Martin Wiese


  • United Kingdom

Accepting PhD Students

PhD projects

Project 1: Protein kinases as potential drug targets against leishmaniasis
Project 2: Protein kinases as regulators in flagellum formation and maintenance

1993 …2020

Research activity per year

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Personal profile

Personal Statement

I joined the University in 2007 and I’m currently a John Anderson Research Senior Lecturer in Molecular Parasitology and Biochemistry. I mainly teach Biochemistry to undergraduate and postgraduate students. I am involving students in current research projects to provide them with state-of-the-art methods and technologies. This allows them to make an informed decision on their future careers and provides them with appropriate background knowledge to aid them in their personal development. In my research I am investigating Leishmania protein kinases as potential drug targets to cure leishmaniasis and as crucial regulators in flagellum formation and maintenance.
As the Leader of the Infection, Immunity and Microbiology Research Group from 2011-2014 I was involved in the general organisation of SIPBS.

The following topics are currently available in my group to do a PhD (subject to funding):

“Signalling pathways in Leishmania – drug targets to treat human leishmaniasis”

“Using genetic analysis to decipher flagellum formation and maintenance in Leishmania

“Molecular genetic analysis of Leishmania to identify protein kinase drug targets”

“Kinesins and kinases – protein interaction and phenotypic analysis of genetically modified Leishmania parasites”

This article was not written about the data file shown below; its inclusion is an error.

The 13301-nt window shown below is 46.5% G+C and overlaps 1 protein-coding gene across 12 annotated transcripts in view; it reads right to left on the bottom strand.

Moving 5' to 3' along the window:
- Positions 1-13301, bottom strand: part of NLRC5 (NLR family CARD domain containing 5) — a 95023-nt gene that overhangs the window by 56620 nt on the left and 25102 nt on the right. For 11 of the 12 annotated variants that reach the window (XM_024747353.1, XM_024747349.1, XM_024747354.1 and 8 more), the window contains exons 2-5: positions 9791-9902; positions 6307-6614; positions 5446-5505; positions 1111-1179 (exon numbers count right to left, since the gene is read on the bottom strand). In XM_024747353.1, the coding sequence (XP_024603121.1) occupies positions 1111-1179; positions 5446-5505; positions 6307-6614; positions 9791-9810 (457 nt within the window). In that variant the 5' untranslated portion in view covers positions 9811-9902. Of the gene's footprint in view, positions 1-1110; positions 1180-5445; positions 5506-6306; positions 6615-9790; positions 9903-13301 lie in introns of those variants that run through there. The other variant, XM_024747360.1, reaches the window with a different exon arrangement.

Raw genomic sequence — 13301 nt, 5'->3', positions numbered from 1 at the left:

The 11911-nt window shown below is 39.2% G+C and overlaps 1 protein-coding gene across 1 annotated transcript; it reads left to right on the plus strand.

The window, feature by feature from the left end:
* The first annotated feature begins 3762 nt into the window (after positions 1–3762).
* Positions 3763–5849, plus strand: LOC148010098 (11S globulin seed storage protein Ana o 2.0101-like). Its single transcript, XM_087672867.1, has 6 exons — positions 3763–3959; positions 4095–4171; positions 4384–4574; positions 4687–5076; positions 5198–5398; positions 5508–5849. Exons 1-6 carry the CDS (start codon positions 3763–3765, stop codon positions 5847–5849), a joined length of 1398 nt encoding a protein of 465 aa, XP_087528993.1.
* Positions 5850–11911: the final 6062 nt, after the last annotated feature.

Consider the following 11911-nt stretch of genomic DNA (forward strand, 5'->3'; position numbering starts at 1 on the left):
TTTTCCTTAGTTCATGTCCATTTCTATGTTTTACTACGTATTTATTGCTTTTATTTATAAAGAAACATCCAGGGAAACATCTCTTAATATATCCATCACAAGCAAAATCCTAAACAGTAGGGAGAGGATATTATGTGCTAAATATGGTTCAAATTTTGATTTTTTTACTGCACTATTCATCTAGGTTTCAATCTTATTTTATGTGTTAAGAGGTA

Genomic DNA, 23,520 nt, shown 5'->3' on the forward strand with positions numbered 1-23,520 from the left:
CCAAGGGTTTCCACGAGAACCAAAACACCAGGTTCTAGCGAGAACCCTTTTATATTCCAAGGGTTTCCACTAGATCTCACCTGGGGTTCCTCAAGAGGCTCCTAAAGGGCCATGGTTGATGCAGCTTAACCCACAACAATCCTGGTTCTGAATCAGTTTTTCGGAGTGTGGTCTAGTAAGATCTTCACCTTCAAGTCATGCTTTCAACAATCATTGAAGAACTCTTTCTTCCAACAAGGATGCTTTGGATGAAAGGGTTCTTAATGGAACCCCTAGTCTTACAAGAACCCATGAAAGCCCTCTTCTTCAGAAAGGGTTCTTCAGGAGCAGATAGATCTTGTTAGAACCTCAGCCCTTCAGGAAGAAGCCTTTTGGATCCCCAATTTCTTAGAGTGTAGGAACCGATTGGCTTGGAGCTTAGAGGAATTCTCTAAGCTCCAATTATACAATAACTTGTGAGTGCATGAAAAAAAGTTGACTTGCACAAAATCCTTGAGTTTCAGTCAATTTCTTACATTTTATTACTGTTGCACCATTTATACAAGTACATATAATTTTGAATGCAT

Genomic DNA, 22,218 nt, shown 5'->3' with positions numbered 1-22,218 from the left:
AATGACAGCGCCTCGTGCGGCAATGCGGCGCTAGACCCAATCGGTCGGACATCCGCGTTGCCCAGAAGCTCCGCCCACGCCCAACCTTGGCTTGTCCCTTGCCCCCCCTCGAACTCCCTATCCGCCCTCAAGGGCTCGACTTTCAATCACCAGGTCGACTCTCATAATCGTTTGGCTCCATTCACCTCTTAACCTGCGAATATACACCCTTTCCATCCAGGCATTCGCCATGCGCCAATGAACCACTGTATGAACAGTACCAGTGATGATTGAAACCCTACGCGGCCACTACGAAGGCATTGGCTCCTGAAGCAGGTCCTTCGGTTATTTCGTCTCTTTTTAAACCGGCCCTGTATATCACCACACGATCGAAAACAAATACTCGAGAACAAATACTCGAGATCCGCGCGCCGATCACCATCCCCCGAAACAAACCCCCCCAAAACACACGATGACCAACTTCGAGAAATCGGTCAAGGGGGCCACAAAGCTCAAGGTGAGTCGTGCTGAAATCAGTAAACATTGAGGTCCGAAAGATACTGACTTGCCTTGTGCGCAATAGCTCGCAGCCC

Research Interests

My research focuses on Leishmania protein kinases as potential drug targets and as important regulators for flagellum maintenance. Leishmania is a protozoan parasite that can cause death in infected humans and animals. Protein kinases have been shown to be essential for survival of this parasite in the infected host. Hence, specific inhibitors for parasite protein kinases have the potential to be ideal drugs to treat leishmaniasis. On the other hand Leishmania has a single flagellum containing structures conserved in all organisms forming cilia or flagella including humans. Understanding how flagellum formation and maintenance is regulated in Leishmania will help to understand and cure human disorders affecting the function of cilia and flagella. I am using phosphoproteomics, molecular parasitology and protein biochemistry to identify relevant protein kinases, their activators and substrates. This will allow me to develop enzyme assays to screen for inhibitors of the target protein kinases, which can be developed into useful medicines.

Expertise & Capabilities

  • signal transduction
  • protein kinases
  • Leishmania cell biology
  • recombinant protein production
  • protein biochemistry

Education/Academic qualification

Doctor rerum naturalium, University of Tuebingen

Award Date: 1 Jan 1995


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